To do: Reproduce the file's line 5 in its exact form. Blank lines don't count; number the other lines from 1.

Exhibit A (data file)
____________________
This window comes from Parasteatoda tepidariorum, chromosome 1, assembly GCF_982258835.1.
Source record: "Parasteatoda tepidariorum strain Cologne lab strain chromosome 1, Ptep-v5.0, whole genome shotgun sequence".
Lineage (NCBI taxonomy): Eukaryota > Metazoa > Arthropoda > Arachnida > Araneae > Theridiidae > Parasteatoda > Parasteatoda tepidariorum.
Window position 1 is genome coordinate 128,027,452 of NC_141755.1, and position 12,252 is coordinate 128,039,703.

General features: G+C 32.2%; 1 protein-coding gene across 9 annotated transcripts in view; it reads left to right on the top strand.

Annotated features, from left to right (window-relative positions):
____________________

General features: G+C 32.2%; 1 protein-coding gene across 9 annotated transcripts in view; it reads left to right on the top strand.